Michael Flynn and other advisers to Donald Trump’s campaign were in contact with Russian officials and others with Kremlin ties in at least 18 calls and emails during the last seven months of the 2016 presidential race, current and former U.S. officials familiar with the exchanges told Reuters. The previously undisclosed interactions form part of the record now being reviewed by FBI and congressional investigators probing Russian interference in the U.S. presidential election and contacts between Trump’s campaign and Russia. Six of the previously undisclosed contacts described to Reuters were phone calls between Sergei Kislyak, Russia’s ambassador to the United States, and Trump advisers, including Flynn, Trump’s first national security adviser, three current and former officials said.
National: US spies caught Russian officers bragging about causing chaos in the election 6 months before the vote | Time
On March 2, a disturbing report hit the desks of U.S. counterintelligence officials in Washington. For months, American spy hunters had scrambled to uncover details of Russia’s influence operation against the 2016 presidential election. In offices in both D.C. and suburban Virginia, they had created massive wall charts to track the different players in Russia’s multi-pronged scheme. But the report in early March was something new. It described how Russia had already moved on from the rudimentary email hacks against politicians it had used in 2016. Now the Russians were running a more sophisticated hack on Twitter. The report said the Russians had sent expertly tailored messages carrying malware to more than 10,000 Twitter users in the Defense Department. Depending on the interests of the targets, the messages offered links to stories on recent sporting events or the Oscars, which had taken place the previous weekend. When clicked, the links took users to a Russian-controlled server that downloaded a program allowing Moscow’s hackers to take control of the victim’s phone or computer–and Twitter account.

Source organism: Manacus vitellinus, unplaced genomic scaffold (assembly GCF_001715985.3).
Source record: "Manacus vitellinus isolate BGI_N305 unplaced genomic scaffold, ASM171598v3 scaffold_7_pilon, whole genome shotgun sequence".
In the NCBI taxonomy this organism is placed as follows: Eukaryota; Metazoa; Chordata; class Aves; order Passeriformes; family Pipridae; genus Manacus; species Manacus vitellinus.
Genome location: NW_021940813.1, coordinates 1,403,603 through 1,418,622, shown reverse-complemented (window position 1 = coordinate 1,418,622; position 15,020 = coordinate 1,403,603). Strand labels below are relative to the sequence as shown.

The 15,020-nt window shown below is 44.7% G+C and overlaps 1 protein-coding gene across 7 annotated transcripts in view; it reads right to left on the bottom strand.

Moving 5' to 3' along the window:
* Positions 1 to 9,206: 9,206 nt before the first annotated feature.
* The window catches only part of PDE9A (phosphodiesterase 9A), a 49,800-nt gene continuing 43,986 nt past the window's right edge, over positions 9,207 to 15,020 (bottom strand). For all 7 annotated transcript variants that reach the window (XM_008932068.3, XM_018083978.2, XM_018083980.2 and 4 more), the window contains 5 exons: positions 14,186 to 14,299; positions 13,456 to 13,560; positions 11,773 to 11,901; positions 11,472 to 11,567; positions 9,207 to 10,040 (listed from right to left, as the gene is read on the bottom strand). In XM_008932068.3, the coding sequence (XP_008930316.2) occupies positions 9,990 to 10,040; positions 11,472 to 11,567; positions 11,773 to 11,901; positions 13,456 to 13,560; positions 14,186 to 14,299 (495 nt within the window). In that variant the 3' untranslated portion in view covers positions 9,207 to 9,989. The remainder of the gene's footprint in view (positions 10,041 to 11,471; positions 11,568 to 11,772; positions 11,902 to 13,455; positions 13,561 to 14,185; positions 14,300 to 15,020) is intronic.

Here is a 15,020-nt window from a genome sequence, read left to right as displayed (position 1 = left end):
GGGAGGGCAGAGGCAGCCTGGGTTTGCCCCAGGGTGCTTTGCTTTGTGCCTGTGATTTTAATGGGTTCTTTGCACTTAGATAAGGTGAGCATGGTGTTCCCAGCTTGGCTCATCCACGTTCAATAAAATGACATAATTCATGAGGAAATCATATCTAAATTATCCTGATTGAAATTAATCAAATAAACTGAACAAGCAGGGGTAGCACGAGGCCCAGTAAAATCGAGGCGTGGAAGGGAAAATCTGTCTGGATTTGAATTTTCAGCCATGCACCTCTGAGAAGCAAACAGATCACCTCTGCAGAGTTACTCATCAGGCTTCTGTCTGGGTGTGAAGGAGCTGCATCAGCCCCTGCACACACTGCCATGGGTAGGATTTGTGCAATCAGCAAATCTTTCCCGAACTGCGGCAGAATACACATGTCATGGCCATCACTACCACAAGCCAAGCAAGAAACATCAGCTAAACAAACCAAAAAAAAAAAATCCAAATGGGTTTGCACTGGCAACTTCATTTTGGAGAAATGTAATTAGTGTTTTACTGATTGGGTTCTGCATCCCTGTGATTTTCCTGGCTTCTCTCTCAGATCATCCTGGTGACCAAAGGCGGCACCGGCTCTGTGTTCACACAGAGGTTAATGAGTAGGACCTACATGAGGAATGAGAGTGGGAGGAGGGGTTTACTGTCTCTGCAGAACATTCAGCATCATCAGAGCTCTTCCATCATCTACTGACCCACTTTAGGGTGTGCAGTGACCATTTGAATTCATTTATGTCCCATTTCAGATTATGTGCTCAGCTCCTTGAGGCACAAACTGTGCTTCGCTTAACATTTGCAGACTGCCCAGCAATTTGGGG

Like many a good spy tale, the story of how the U.S. learned its democracy could be hacked started with loose lips. In May 2016, a Russian military intelligence officer bragged to a colleague that his organization, known as the GRU, was getting ready to pay Clinton back for what President Vladimir Putin believed was an influence operation she had run against him five years earlier as Secretary of State. The GRU, he said, was going to cause chaos in the upcoming U.S. election.
What the officer didn’t know, senior intelligence officials tell TIME, was that U.S. spies were listening. They wrote up the conversation and sent it back to analysts at headquarters, who turned it from raw intelligence into an official report and circulated it. But if the officer’s boast seems like a red flag now, at the time U.S. officials didn’t know what to make of it. “We didn’t really understand the context of it until much later,” says the senior intelligence official. Investigators now realize that the officer’s boast was the first indication U.S. spies had from their sources that Russia wasn’t just hacking email accounts to collect intelligence but was also considering interfering in the vote. Like much of America, many in the U.S. government hadn’t imagined the kind of influence operation that Russia was preparing to unleash on the 2016 election. Fewer still realized it had been five years in the making.
Full Article: Inside Russia’s Social Media War on America | TIME.